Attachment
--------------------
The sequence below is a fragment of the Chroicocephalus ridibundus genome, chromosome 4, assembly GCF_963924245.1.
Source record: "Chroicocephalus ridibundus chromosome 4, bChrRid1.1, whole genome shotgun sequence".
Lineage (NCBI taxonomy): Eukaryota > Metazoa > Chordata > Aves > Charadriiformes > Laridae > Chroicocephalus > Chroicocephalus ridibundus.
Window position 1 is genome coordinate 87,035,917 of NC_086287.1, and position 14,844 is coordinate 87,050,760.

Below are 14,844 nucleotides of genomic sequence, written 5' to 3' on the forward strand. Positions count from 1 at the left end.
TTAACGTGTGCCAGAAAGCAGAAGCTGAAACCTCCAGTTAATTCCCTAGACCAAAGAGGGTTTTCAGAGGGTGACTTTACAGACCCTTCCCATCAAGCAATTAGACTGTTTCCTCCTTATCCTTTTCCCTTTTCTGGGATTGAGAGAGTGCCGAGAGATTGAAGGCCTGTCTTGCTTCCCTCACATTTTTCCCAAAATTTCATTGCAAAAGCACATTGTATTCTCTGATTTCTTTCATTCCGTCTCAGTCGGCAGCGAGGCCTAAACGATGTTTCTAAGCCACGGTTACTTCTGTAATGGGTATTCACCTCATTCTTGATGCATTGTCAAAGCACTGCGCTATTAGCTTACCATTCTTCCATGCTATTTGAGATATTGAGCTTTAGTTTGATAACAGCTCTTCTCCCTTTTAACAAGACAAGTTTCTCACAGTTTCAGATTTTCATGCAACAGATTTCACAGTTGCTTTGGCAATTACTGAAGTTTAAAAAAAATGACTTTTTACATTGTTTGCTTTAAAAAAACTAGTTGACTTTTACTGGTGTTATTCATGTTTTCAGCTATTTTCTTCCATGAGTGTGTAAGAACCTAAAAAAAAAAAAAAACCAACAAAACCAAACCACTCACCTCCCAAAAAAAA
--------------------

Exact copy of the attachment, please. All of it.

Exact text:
The sequence below is a fragment of the Chroicocephalus ridibundus genome, chromosome 4, assembly GCF_963924245.1.
Source record: "Chroicocephalus ridibundus chromosome 4, bChrRid1.1, whole genome shotgun sequence".
Lineage (NCBI taxonomy): Eukaryota > Metazoa > Chordata > Aves > Charadriiformes > Laridae > Chroicocephalus > Chroicocephalus ridibundus.
Window position 1 is genome coordinate 87,035,917 of NC_086287.1, and position 14,844 is coordinate 87,050,760.

Below are 14,844 nucleotides of genomic sequence, written 5' to 3' on the forward strand. Positions count from 1 at the left end.
TTAACGTGTGCCAGAAAGCAGAAGCTGAAACCTCCAGTTAATTCCCTAGACCAAAGAGGGTTTTCAGAGGGTGACTTTACAGACCCTTCCCATCAAGCAATTAGACTGTTTCCTCCTTATCCTTTTCCCTTTTCTGGGATTGAGAGAGTGCCGAGAGATTGAAGGCCTGTCTTGCTTCCCTCACATTTTTCCCAAAATTTCATTGCAAAAGCACATTGTATTCTCTGATTTCTTTCATTCCGTCTCAGTCGGCAGCGAGGCCTAAACGATGTTTCTAAGCCACGGTTACTTCTGTAATGGGTATTCACCTCATTCTTGATGCATTGTCAAAGCACTGCGCTATTAGCTTACCATTCTTCCATGCTATTTGAGATATTGAGCTTTAGTTTGATAACAGCTCTTCTCCCTTTTAACAAGACAAGTTTCTCACAGTTTCAGATTTTCATGCAACAGATTTCACAGTTGCTTTGGCAATTACTGAAGTTTAAAAAAAATGACTTTTTACATTGTTTGCTTTAAAAAAACTAGTTGACTTTTACTGGTGTTATTCATGTTTTCAGCTATTTTCTTCCATGAGTGTGTAAGAACCTAAAAAAAAAAAAAAACCAACAAAACCAAACCACTCACCTCCCAAAAAAAA